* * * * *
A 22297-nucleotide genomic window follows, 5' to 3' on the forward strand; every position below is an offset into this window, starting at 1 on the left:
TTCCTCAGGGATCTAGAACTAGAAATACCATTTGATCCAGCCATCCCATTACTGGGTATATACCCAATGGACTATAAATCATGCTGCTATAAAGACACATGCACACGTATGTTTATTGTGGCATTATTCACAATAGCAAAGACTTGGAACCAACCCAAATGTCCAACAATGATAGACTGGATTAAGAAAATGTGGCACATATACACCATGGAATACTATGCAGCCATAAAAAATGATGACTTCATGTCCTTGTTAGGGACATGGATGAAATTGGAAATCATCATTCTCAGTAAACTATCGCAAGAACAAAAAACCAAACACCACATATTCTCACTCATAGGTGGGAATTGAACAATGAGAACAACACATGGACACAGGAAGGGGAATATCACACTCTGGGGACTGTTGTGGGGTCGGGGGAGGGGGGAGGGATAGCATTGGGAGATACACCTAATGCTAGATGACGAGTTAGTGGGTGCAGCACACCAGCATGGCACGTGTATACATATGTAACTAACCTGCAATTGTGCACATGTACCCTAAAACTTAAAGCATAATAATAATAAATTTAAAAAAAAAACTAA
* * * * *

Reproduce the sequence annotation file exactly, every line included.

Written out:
A 22297-nucleotide genomic window follows, 5' to 3' on the forward strand; every position below is an offset into this window, starting at 1 on the left:
TTCCTCAGGGATCTAGAACTAGAAATACCATTTGATCCAGCCATCCCATTACTGGGTATATACCCAATGGACTATAAATCATGCTGCTATAAAGACACATGCACACGTATGTTTATTGTGGCATTATTCACAATAGCAAAGACTTGGAACCAACCCAAATGTCCAACAATGATAGACTGGATTAAGAAAATGTGGCACATATACACCATGGAATACTATGCAGCCATAAAAAATGATGACTTCATGTCCTTGTTAGGGACATGGATGAAATTGGAAATCATCATTCTCAGTAAACTATCGCAAGAACAAAAAACCAAACACCACATATTCTCACTCATAGGTGGGAATTGAACAATGAGAACAACACATGGACACAGGAAGGGGAATATCACACTCTGGGGACTGTTGTGGGGTCGGGGGAGGGGGGAGGGATAGCATTGGGAGATACACCTAATGCTAGATGACGAGTTAGTGGGTGCAGCACACCAGCATGGCACGTGTATACATATGTAACTAACCTGCAATTGTGCACATGTACCCTAAAACTTAAAGCATAATAATAATAAATTTAAAAAAAAAACTAA